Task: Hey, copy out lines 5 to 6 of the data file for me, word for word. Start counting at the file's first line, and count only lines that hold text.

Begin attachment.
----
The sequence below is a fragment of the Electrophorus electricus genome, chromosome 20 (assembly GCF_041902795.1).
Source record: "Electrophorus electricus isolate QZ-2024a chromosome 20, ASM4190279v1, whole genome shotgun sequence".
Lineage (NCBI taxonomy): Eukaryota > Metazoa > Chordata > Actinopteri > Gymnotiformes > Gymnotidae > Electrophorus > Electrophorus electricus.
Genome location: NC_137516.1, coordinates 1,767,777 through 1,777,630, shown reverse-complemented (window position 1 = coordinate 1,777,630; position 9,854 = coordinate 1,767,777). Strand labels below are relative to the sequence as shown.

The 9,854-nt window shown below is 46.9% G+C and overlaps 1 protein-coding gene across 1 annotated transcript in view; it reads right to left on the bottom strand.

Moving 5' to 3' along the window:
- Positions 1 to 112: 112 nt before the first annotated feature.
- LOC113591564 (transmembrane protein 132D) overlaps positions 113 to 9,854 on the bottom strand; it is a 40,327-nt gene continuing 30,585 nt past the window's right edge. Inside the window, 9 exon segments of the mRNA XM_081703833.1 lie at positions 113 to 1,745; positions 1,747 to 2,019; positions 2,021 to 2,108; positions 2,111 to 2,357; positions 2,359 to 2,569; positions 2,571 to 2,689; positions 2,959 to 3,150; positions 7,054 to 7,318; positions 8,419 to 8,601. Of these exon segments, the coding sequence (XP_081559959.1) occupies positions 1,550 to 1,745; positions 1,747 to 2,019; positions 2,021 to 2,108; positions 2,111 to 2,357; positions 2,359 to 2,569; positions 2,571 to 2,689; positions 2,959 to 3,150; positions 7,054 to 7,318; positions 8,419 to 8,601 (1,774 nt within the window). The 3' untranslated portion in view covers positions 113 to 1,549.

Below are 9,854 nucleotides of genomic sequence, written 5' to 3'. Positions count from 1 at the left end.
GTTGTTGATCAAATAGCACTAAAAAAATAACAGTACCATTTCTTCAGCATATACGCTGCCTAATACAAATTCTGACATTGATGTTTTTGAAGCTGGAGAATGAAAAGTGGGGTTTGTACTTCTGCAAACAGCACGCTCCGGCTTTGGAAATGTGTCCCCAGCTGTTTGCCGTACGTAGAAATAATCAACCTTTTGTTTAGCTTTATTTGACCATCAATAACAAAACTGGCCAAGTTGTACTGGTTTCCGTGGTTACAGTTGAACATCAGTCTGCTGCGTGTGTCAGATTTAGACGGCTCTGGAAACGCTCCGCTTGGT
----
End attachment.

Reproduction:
The 9,854-nt window shown below is 46.9% G+C and overlaps 1 protein-coding gene across 1 annotated transcript in view; it reads right to left on the bottom strand.

Moving 5' to 3' along the window: